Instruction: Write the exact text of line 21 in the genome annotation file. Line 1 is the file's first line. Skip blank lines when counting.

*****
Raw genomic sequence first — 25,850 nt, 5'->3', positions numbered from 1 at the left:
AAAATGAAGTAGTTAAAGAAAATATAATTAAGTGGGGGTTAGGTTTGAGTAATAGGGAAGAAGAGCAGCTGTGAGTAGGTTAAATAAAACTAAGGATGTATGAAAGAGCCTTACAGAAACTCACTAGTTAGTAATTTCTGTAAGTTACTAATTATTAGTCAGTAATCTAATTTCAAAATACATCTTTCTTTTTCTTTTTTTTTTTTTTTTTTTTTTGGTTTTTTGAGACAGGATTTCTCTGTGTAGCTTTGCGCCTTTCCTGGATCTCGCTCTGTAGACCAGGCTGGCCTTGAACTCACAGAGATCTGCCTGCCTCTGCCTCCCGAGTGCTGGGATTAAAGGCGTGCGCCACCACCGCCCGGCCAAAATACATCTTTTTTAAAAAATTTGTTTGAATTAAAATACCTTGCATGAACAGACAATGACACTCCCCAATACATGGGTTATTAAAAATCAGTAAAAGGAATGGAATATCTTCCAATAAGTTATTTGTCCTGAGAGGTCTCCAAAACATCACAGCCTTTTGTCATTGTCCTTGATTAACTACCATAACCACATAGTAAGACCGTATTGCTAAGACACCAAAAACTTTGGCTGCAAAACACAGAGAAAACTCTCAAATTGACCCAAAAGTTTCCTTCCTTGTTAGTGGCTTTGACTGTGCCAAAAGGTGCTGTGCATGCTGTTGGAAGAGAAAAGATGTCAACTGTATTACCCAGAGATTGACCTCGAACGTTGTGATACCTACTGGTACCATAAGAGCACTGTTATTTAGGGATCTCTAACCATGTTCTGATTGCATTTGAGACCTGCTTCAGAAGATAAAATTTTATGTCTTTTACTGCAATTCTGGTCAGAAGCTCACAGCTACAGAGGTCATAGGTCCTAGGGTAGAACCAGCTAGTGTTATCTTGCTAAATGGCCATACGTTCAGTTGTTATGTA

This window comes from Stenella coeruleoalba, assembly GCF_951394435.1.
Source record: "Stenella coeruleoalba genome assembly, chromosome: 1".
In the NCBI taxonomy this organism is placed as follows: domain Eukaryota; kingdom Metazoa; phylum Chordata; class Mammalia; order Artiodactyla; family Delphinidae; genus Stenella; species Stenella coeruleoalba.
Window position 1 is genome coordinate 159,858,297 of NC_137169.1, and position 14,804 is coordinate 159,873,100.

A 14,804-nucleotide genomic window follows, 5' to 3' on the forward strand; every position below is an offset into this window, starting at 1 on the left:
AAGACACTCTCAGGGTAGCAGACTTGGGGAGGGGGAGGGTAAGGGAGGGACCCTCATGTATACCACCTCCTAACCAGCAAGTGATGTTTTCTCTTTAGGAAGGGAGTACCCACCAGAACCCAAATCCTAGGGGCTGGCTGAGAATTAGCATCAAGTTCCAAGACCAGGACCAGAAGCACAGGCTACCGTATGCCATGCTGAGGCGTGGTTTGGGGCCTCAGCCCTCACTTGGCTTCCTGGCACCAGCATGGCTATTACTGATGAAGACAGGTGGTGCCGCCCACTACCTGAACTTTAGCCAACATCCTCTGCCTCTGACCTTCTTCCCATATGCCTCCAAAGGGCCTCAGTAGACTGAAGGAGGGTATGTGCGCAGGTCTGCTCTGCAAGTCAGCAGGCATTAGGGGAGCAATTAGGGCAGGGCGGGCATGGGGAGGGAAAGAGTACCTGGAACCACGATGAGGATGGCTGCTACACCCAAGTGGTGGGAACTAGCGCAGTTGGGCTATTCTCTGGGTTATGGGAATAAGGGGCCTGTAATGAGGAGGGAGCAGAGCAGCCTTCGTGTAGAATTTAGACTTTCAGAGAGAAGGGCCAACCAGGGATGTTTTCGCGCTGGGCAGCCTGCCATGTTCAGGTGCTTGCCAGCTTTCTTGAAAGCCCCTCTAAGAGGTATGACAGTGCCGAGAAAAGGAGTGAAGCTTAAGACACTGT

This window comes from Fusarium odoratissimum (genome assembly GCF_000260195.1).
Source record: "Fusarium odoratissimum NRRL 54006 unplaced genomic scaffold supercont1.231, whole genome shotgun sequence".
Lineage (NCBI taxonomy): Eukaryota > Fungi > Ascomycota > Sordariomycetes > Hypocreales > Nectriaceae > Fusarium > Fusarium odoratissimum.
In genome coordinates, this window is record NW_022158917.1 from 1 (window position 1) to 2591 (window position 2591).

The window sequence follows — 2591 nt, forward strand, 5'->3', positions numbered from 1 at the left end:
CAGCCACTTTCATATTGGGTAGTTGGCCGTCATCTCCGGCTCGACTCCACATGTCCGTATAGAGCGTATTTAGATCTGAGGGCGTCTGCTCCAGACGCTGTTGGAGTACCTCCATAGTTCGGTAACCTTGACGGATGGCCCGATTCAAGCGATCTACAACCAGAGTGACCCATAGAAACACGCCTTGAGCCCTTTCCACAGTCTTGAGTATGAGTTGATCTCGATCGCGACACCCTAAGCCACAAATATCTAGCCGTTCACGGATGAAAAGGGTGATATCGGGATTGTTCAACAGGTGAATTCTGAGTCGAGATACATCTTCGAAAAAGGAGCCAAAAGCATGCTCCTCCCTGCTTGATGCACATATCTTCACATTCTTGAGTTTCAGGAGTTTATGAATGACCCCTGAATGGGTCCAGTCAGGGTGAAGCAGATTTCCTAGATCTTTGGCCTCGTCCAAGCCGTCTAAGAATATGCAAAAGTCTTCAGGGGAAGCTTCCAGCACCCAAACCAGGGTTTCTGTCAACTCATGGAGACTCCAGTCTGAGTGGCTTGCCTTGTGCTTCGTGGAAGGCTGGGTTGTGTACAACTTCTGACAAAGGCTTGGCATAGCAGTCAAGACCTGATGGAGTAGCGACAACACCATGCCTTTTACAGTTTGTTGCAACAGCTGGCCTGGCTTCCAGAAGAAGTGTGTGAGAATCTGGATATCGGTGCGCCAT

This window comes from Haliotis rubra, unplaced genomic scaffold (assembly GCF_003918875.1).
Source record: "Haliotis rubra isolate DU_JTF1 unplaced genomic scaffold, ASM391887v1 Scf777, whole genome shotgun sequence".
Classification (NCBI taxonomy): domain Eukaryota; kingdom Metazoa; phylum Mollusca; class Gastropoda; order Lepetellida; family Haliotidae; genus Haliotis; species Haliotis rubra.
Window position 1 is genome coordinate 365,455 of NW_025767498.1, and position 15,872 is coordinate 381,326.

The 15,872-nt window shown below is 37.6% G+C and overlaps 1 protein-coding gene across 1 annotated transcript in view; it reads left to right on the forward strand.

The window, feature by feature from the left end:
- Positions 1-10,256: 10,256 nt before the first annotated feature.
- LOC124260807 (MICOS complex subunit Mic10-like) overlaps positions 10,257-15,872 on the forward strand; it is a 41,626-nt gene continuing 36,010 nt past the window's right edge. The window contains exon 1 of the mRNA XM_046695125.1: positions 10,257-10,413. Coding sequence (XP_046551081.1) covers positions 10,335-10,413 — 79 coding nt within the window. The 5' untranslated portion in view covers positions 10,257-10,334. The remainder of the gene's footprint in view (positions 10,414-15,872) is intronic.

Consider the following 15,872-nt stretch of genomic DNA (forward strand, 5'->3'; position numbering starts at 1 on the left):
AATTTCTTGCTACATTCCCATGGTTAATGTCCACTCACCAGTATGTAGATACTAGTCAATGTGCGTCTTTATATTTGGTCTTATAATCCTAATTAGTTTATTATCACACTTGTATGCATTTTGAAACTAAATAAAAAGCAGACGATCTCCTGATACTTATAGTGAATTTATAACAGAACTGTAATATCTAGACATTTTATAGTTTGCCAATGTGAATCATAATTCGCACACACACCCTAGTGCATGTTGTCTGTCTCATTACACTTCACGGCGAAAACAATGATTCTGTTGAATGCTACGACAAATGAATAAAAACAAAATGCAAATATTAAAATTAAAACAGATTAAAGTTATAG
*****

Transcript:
- Positions 1-10,256: 10,256 nt before the first annotated feature.